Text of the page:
Medicare & Medicaid

What’s wrong with Medicare physician payment?

Kevin B. O'Reilly , Senior News Editor

AMA News Wire

What’s wrong with Medicare physician payment?

Apr 8, 2024

For the last two years, the U.S. Congress has failed to stop in their entirety repeated across-the-board pay cuts that further threaten Medicare access to high-quality physician care, especially for patients in rural, underserved or economically marginalized areas.

The AMA is advocating for you

The AMA has achieved recent wins in 5 critical areas for physicians.

In 2023, it was a 2% pay cut that took effect. And this year, physicians are seeing another 1.68% pay cut. The cuts come after the peak of the COVID-19 pandemic, amid physician and health worker shortages and rising inflation, and as the Change Healthcare cyber outage poses huge disruptions to the medical claims-processing systems.

“The need to stop the annual cycle of pay cuts and patches and enact permanent Medicare payment reforms could not be more clear,” AMA President Jesse M. Ehrenfeld, MD, MPH, said last month following the House vote on the government-funding deal that reduced the 2024 Medicare pay cut by about half.

While the AMA is working relentlessly to build understanding on Capitol Hill about the unsustainable path the Medicare payment system is on, preventing further cuts means getting to the root causes of what’s wrong with Medicare physician payment.

That is why the AMA created the Medicare Basics series, which provides an in-depth look at important aspects of the Medicare physician payment system. With these six straightforward explainers, policymakers and physician advocates can learn about key elements of the payment system and why they are in need of reform.

  1. Medicare physician payment adequacy—Budget neutrality

    1. As one of the few Medicare providers without a payment update tied to inflation, physicians have watched their inflation-adjusted payments fall dramatically since 2001. Physician payments are further eroded by frequent and large payment redistributions caused by budget-neutrality adjustments.
  2. Merit-based Incentive Payment System (MIPS)

    1. Although MIPS is well-intentioned, its reporting requirements are burdensome to physician practices and often appear to be clinically irrelevant. Congress must step in and act to prevent unsustainable penalties, invest in and enable the move to value-based care, and increase transparency and oversight in the program.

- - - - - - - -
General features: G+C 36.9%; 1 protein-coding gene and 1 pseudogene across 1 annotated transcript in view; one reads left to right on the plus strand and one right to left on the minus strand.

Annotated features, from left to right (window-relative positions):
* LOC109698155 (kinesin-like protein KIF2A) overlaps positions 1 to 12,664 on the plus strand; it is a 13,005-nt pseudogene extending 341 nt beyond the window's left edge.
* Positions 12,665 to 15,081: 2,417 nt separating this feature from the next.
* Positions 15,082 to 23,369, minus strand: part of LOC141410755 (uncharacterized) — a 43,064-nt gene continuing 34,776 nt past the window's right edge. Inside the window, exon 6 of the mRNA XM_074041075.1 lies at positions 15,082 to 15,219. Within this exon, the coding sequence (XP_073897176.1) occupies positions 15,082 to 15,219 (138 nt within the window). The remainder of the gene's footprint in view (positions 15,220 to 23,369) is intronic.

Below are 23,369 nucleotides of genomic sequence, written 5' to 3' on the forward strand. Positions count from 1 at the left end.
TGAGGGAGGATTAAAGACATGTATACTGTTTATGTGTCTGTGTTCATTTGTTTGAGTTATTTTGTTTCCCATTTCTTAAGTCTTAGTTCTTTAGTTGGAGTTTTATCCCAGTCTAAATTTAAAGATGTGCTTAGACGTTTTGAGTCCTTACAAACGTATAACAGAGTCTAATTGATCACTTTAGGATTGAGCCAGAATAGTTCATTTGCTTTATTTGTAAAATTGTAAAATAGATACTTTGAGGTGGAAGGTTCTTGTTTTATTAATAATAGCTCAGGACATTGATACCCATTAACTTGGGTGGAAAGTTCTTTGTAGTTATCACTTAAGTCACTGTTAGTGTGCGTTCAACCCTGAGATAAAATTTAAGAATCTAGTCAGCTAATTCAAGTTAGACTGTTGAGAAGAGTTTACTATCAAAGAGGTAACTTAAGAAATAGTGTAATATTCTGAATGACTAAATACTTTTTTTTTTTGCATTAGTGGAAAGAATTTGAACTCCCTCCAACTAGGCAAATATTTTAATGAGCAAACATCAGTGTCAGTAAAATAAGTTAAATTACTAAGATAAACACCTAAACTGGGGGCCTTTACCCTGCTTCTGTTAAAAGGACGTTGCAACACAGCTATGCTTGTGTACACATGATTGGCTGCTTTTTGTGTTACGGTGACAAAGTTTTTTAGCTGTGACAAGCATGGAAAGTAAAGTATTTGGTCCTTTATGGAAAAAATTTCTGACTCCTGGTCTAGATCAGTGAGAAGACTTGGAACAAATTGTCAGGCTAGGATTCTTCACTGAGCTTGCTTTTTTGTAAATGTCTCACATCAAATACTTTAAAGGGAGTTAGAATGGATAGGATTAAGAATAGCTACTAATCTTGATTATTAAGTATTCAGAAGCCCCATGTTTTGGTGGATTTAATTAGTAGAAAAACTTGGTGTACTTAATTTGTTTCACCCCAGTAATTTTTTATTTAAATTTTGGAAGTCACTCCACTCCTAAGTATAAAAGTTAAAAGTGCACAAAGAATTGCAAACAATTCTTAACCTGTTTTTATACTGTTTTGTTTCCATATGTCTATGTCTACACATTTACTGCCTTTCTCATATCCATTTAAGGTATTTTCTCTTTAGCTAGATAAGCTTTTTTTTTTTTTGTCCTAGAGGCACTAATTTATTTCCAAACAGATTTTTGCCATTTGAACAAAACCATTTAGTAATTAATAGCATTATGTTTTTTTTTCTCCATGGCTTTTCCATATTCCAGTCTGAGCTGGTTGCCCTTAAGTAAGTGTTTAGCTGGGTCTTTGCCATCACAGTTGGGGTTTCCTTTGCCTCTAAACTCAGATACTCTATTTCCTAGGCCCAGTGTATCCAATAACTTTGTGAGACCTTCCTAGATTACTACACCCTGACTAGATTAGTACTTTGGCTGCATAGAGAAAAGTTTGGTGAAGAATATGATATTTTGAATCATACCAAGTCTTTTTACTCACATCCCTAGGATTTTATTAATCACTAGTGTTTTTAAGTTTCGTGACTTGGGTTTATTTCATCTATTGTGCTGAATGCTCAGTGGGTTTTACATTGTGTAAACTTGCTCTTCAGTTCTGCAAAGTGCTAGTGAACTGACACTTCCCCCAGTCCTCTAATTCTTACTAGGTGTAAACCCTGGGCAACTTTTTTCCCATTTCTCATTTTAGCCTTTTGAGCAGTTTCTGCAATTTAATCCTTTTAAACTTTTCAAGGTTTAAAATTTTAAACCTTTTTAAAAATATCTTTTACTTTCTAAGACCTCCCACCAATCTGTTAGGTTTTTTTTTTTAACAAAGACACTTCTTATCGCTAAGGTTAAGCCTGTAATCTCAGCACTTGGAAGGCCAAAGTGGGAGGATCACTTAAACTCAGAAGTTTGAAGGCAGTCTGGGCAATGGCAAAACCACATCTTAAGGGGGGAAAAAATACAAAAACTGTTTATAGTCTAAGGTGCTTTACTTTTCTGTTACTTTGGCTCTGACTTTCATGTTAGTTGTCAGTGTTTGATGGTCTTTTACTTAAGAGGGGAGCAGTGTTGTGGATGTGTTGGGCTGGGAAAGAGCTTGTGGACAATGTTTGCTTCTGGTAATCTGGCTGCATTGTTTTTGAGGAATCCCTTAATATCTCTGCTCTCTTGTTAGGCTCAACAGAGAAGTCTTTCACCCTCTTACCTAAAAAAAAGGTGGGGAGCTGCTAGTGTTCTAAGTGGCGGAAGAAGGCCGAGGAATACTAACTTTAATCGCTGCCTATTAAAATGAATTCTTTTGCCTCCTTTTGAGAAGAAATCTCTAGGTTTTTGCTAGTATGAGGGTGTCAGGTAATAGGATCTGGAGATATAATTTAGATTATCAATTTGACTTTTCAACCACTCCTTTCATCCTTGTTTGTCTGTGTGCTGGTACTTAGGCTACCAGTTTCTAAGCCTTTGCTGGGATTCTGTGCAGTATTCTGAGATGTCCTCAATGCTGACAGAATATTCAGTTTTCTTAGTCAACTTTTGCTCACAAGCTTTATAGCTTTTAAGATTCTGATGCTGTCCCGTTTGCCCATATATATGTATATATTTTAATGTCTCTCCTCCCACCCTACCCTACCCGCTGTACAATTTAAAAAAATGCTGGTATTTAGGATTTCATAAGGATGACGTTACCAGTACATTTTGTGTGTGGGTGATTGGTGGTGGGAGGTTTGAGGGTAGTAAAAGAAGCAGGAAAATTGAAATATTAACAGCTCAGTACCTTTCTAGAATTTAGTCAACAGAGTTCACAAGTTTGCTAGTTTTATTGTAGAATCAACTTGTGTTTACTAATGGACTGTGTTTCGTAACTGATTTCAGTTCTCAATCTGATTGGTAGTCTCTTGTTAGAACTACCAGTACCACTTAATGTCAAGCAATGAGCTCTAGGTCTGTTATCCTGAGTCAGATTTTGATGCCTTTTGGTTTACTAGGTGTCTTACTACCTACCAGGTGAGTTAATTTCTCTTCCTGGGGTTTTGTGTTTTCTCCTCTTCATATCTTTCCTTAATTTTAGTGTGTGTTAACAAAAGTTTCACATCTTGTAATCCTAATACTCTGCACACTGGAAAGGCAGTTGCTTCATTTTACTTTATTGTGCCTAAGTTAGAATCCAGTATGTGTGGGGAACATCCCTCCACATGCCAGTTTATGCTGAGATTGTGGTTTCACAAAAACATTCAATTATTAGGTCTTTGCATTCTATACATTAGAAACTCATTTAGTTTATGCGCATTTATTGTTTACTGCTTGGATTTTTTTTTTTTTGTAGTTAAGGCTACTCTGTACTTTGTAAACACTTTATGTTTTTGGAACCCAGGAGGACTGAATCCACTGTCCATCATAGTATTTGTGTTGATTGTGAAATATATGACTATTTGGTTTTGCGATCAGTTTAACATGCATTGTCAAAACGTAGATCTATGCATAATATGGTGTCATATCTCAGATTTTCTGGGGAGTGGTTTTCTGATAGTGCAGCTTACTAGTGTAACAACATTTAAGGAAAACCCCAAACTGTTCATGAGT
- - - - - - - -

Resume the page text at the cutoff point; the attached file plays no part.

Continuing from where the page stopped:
3. The Medicare Economic Index (MEI)

    1. Since 1992, the role of the MEI in shaping Medicare physician payment has diminished dramatically, first under the sustainable-growth rate (SGR) and then under the Medicare Access and CHIP Reauthorization Act (MACRA) of 2015. Physicians need an annual inflationary update, which will allow practices to better absorb other payment redistributions triggered by budget neutrality rules and performance adjustments, as well as periods of high inflation and rising staffing costs.
  4. Advancing value-based care with alternative payment models

    1. Alternative payment models (APMs) are a key approach to achieving value-based care by providing incentive payments to deliver high-quality and cost-efficient care for a clinical condition, a care episode or a patient population.
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  5. Transitioning to value-based care: Clinical data registries

    1. The Centers for Medicare & Medicaid Services’ (CMS) clinical data registry approval process under the MIPS program is complex and cumbersome, and the lack of accessible cost data inhibits progress toward true value-based care. As a result, physicians’ ability to leverage their participation in these quality improvement efforts for MIPS and engage in continuous learning has been limited.
  6. MIPS data problems

    1. Value-based care relies on data. To be successful, physicians in MIPS need access to a wide range of information on a timely basis to understand gaps in care and identify opportunities to improve health outcomes, reduce variations in care delivery or eliminate avoidable services—all steps that can lower costs for patients and the Medicare program.

Leading the charge to reform Medicare pay is the first pillar of the AMA Recovery Plan for America’s Physicians.

The AMA has challenged Congress to work on systemic reforms and make Medicare work better for you and your patients. Our work will continue, fighting tirelessly against future cuts—and against all barriers to patient care.